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One Chicago Judge’s Bond Decision Could Be a Model for a More Just Pretrial System

The constitutionally protected right to a presumption of pretrial release is frequently ignored by judges.

On Friday, June 22, Judge William H. Hooks ordered that Jackie Wilson be released from Cook County Jail without any conditions, including having to pay a monetary bond. Wilson is now free for the first time in more than 36 years, pending a new trial.

Wilson was convicted of the 1982 murder of a Chicago police officer in 1992. That conviction was largely based on a false confession Wilson gave after being tortured by disgraced former Chicago Police Commander Jon Burge and his subordinates. Judge Hooks vacated Wilson’s conviction on June 14 based on the evidence of police torture, and he will now have a third trial that excludes the coerced confession.

Judge Hooks’s decision to release Wilson on a $10,000 I-Bond (a personal recognizance bond requiring no payment of money upfront) provides an example for all Cook County judges, and for judges across the US. Despite the serious nature of the charges — murder — Judge Hooks correctly identified Wilson’s right to a presumption of pretrial release and placed the burden on the state to overcome that constitutionally protected right, a burden that Hooks found the state had “utterly failed” to meet. Judge Hooks was also simply adhering to Illinois and federal laws when he did not require Wilson to post a monetary bond to gain his freedom.

Yet, Judge Hooks’s decision stands out as somehow unusual. Too often, Cook County judges continue to ignore the presumption of pretrial release by ordering legally innocent people to pay unaffordable money bonds that result in their incarceration. In addition, judges routinely fail to carefully consider the strength of the evidence against a person when making bail decisions. Judges in Illinois have the ability to deny someone facing serious felony charges pretrial release if the state offers sufficient evidence that they will flee or are a threat to public safety. Instead of holding these transparent and easily reviewable detention hearings in all cases, Cook County judges routinely choose, rather, to hedge their bets and set arbitrarily high monetary bonds. This unconstitutional practice results in the pretrial incarceration of only those who lack access to money, and it is currently being litigated in a class-action lawsuit, Robinson v. Martin.

In September 2017, Cook County Chief Judge Timothy Evans issued “General Order 18.8A,” which states that no one should be incarcerated pretrial in Cook County Jail because they are unable to pay a money bond. A group of community and policy organizations organized under the Coalition to End Money Bond monitored the implementation of the order and found that while conditions have improved in Cook County’s central bond court, it still has a long way to go. The number of people in Cook County Jail dropped by more than 1,500 people from September to December of last year, but that decline has stagnated because judges across the county still routinely set money bonds above what people can pay. More than 2,000 people remain in jail today for the simple reason that they can’t afford to pay bond — nine months after the order took effect. This reduction and the subsequent stagnation can be attributed to the fact that most criminal court judges (where trials take place) are ignoring Judge Evans’s order. When the order was implemented, Judge Evans switched the six judges in Cook County’s central bond court to try and ensure the order was largely followed. Even among the judges in central bond court, however, there is a wide variance in how the order is being implemented.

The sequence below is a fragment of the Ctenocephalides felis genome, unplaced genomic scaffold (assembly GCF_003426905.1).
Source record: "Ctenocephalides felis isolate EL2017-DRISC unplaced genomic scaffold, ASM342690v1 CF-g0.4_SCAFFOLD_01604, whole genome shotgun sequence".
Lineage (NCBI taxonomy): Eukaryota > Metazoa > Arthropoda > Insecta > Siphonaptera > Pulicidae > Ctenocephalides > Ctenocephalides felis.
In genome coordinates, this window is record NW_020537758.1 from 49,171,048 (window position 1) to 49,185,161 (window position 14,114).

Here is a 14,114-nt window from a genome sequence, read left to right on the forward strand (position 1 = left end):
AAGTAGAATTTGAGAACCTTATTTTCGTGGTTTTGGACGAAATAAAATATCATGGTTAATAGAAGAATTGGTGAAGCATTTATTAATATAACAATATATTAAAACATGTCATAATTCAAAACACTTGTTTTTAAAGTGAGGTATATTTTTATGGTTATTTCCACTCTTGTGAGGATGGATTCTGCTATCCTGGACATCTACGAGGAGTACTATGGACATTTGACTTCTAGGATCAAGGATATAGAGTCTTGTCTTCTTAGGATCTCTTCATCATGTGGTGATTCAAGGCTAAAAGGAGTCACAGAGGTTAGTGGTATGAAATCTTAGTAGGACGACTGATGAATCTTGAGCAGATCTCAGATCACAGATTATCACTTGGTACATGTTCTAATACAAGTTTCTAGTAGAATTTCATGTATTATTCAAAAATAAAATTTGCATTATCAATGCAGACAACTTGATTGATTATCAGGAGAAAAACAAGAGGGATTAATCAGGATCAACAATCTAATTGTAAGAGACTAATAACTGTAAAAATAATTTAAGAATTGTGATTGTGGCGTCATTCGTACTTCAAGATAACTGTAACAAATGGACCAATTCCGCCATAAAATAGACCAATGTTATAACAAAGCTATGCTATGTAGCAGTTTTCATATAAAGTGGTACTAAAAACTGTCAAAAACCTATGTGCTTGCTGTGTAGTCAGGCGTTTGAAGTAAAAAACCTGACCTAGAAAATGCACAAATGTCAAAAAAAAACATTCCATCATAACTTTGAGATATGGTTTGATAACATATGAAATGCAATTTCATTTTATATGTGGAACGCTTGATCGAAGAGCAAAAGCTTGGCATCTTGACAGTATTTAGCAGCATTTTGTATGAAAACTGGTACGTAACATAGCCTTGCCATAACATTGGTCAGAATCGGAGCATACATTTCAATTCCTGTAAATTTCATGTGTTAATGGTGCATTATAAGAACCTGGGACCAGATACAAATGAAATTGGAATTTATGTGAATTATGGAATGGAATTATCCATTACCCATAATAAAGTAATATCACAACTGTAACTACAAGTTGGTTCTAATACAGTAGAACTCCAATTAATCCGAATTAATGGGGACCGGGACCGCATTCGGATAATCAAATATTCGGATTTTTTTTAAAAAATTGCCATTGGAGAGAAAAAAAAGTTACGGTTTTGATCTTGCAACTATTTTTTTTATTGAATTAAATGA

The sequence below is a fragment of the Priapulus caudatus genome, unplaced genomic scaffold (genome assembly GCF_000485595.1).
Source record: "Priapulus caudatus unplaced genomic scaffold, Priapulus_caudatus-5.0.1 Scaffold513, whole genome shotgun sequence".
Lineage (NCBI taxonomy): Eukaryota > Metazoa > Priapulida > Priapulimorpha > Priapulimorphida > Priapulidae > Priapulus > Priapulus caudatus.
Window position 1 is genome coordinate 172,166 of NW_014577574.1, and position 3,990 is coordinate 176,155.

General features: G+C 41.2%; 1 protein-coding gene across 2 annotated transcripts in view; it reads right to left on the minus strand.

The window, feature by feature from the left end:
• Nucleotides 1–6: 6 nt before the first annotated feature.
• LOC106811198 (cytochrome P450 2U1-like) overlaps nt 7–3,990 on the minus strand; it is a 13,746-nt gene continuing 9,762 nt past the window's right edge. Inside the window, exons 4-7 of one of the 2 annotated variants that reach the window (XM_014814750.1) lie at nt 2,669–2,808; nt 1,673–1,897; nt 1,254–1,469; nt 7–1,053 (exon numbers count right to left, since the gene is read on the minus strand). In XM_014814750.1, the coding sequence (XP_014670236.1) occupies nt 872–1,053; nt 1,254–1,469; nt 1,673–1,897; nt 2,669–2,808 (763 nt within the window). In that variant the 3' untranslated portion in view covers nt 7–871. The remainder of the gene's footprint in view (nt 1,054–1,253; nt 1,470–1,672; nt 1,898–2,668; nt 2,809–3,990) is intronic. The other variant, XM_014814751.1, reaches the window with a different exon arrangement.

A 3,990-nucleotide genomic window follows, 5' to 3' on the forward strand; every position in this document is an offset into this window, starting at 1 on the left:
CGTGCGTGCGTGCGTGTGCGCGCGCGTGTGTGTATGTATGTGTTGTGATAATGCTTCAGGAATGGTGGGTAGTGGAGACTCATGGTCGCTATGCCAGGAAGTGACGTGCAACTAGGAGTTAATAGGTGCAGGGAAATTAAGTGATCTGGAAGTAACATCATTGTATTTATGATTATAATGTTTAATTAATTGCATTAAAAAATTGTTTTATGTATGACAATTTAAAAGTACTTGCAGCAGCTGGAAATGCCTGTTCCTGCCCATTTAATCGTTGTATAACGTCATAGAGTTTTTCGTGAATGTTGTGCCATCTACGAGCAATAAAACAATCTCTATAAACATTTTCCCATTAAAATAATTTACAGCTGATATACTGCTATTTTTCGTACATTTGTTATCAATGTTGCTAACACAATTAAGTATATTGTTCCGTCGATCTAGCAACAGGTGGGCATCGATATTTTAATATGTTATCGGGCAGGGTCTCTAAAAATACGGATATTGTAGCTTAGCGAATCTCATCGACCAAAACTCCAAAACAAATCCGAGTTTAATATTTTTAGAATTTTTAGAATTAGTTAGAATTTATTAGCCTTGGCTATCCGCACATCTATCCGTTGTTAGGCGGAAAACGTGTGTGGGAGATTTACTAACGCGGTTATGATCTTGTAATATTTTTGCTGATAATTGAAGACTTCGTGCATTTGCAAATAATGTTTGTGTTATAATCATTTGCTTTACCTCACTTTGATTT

Judge Hooks’s bond decision in Jackie Wilson’s case is significant because it represents the careful consideration required before someone’s liberty is taken away, and it further held the state to its burden of proof. Rather than looking at simply the type of charge a prosecutor levied, Judge Hooks looked at Wilson’s individual circumstances and gave proper consideration to the presumption of pretrial release. It is only in high-profile cases like Wilson’s, which put a media spotlight on the judge, that a person’s pretrial right to freedom is more likely to be honored. This careful, well-documented consideration about whether to take away a person’s freedom pretrial should be the norm and not an exception typically only offered to people of wealth or power, such as Harvey Weinstein or Paul Manafort.

Across the United States, approximately 450,000 people are currently incarcerated pretrial. Ninety percent of people incarcerated pretrial are in jail only because they cannot afford to pay a money bail. Each and every one of these individuals is deserving of the same careful deliberation Jackie Wilson received. A person should not have had to prove they were tortured by police in order to enjoy their fundamental right to pretrial freedom, and it certainly should not be a privilege reserved only for the Harvey Weinsteins and Paul Manaforts of the world.

Judges across the country should follow Judge Hooks’s lead and respect the presumption of innocence by giving people their right to release, whether that is through an affordable money bond or an I-Bond. If Cook County judges can at least be brave enough to do that, they could lead the rest of the country in creating a more just pretrial system.

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